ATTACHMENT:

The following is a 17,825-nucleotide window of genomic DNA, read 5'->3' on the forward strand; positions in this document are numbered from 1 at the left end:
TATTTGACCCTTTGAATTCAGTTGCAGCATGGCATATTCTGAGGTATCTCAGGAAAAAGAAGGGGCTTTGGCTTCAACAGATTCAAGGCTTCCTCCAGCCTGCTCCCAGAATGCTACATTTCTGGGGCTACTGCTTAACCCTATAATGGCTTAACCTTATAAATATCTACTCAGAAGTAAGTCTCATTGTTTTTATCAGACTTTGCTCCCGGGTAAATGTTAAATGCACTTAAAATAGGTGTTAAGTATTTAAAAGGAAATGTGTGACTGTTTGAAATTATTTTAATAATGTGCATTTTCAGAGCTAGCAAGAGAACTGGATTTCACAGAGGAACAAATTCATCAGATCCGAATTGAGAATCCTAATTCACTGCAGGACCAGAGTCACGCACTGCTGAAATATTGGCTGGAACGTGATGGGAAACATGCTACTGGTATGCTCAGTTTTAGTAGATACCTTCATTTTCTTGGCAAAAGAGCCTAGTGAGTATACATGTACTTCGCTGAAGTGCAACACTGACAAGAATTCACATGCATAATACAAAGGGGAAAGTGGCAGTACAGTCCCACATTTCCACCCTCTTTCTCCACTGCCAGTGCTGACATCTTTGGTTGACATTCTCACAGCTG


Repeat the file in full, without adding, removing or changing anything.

The following is a 17,825-nucleotide window of genomic DNA, read 5'->3' on the forward strand; positions in this document are numbered from 1 at the left end:
TATTTGACCCTTTGAATTCAGTTGCAGCATGGCATATTCTGAGGTATCTCAGGAAAAAGAAGGGGCTTTGGCTTCAACAGATTCAAGGCTTCCTCCAGCCTGCTCCCAGAATGCTACATTTCTGGGGCTACTGCTTAACCCTATAATGGCTTAACCTTATAAATATCTACTCAGAAGTAAGTCTCATTGTTTTTATCAGACTTTGCTCCCGGGTAAATGTTAAATGCACTTAAAATAGGTGTTAAGTATTTAAAAGGAAATGTGTGACTGTTTGAAATTATTTTAATAATGTGCATTTTCAGAGCTAGCAAGAGAACTGGATTTCACAGAGGAACAAATTCATCAGATCCGAATTGAGAATCCTAATTCACTGCAGGACCAGAGTCACGCACTGCTGAAATATTGGCTGGAACGTGATGGGAAACATGCTACTGGTATGCTCAGTTTTAGTAGATACCTTCATTTTCTTGGCAAAAGAGCCTAGTGAGTATACATGTACTTCGCTGAAGTGCAACACTGACAAGAATTCACATGCATAATACAAAGGGGAAAGTGGCAGTACAGTCCCACATTTCCACCCTCTTTCTCCACTGCCAGTGCTGACATCTTTGGTTGACATTCTCACAGCTG